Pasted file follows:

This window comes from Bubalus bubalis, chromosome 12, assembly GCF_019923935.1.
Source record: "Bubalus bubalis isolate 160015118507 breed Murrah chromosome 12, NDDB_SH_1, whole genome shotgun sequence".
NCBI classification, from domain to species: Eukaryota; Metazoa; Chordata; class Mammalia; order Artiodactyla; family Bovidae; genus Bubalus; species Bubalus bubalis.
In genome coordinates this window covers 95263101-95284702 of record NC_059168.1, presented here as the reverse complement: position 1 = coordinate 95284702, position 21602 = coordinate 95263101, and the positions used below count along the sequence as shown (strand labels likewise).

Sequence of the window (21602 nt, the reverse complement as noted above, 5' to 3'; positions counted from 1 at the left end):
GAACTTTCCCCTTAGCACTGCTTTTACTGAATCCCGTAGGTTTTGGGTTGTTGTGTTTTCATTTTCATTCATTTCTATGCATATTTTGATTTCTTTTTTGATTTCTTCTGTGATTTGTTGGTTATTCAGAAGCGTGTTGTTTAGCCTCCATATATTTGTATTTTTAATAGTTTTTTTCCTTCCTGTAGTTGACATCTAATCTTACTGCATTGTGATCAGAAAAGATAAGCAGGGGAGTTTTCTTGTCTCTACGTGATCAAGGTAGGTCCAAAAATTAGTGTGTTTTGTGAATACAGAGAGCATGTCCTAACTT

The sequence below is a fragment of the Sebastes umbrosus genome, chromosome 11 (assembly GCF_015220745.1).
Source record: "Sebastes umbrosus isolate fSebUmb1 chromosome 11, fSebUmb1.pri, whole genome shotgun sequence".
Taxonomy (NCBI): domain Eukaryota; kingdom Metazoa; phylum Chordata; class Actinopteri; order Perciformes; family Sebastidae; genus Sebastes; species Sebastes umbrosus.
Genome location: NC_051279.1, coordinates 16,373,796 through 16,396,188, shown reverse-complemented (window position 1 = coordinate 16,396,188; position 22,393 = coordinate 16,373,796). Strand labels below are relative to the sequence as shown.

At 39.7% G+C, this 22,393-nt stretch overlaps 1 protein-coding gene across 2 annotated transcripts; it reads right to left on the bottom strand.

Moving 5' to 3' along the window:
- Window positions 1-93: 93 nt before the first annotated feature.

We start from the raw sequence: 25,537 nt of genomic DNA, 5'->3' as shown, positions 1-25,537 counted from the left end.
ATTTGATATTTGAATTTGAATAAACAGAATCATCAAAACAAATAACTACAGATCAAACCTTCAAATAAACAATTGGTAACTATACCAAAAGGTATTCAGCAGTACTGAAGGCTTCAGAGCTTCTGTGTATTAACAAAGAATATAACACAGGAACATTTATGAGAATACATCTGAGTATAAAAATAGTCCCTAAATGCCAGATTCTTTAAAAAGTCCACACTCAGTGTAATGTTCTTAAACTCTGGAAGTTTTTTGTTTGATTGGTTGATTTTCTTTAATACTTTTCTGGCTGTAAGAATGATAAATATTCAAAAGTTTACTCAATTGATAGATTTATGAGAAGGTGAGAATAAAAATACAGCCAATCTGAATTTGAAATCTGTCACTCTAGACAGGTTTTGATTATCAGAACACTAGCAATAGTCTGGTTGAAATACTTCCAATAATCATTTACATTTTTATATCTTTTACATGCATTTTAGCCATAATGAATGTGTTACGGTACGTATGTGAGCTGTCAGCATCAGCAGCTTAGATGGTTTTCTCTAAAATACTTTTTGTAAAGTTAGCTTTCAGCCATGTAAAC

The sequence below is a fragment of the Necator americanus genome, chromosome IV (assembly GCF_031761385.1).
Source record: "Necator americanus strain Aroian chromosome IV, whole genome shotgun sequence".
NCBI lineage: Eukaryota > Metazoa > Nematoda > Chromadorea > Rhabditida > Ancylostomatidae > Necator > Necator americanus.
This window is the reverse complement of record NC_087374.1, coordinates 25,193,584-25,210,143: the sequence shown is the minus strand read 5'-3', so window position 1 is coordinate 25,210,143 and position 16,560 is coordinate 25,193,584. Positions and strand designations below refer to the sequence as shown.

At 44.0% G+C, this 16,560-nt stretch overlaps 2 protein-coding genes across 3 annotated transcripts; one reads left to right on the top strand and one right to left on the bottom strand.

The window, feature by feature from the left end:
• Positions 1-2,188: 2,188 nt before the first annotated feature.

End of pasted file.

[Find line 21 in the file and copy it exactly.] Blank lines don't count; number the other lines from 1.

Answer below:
The window, feature by feature from the left end: